• Being a female with a mutation in the GPC3 gene (since even a single copy of the defective gene can lead to symptoms)

Note: There are some reports of this syndrome in individuals with no identifiable mutation in the GPC3 gene. In such cases, the risk factors are not known.

It is important to note that having a risk factor does not mean that one will get the condition. A risk factor increases ones chances of getting a condition compared to an individual without the risk factors. Some risk factors are more important than others.

Also, not having a risk factor does not mean that an individual will not get the condition. It is always important to discuss the effect of risk factors with your healthcare provider.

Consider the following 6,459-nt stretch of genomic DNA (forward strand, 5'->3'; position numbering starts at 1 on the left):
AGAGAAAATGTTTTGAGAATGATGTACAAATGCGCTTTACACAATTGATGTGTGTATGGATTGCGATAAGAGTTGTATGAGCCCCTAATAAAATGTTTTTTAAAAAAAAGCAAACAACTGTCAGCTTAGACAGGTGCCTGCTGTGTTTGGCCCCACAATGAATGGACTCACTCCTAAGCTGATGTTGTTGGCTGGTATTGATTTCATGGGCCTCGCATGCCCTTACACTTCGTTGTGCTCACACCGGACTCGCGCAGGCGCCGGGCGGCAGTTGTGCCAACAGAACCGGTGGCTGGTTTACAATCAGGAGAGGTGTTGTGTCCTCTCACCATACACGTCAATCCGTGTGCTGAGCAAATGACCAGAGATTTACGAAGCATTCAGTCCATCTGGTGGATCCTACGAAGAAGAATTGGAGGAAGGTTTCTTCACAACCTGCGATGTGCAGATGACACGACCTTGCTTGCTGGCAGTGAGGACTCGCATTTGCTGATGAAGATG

What are the Causes of Simpson-Golabi-Behmel Syndrome? (Etiology)

Simpson-Golabi-Behmel Syndrome is caused by mutations in the GPC3 gene. The condition is inherited in an X-linked recessive fashion.

  • Under normal circumstances, the gene codes for glypican protein 3 (GPC3 protein). This protein is present on the cell surface, and negatively regulates cell growth and proliferation via suppression of Hedgehog (Hh) signalling pathway
  • This pathway is involved in signalling for differentiation of cells during embryonic development. Increasingly, the Hh pathway is shown to play a role in tumor malignancies in adults. The GPC3 protein is also believed to play a role in a cellular process known as apoptosis, which, in other words is “programmed cell death.” Apoptosis allows cells to destroy themselves in a controlled manner, which is required for an organism to grow, develop and gain a form
  • When the GPC3 gene is mutated, the result can either be an abnormal or absent glypican protein. Both types of mutation lead to an icreased proliferation of cells, which can begin in the fetus. The exact mechanism of cellular overgrowth is not known.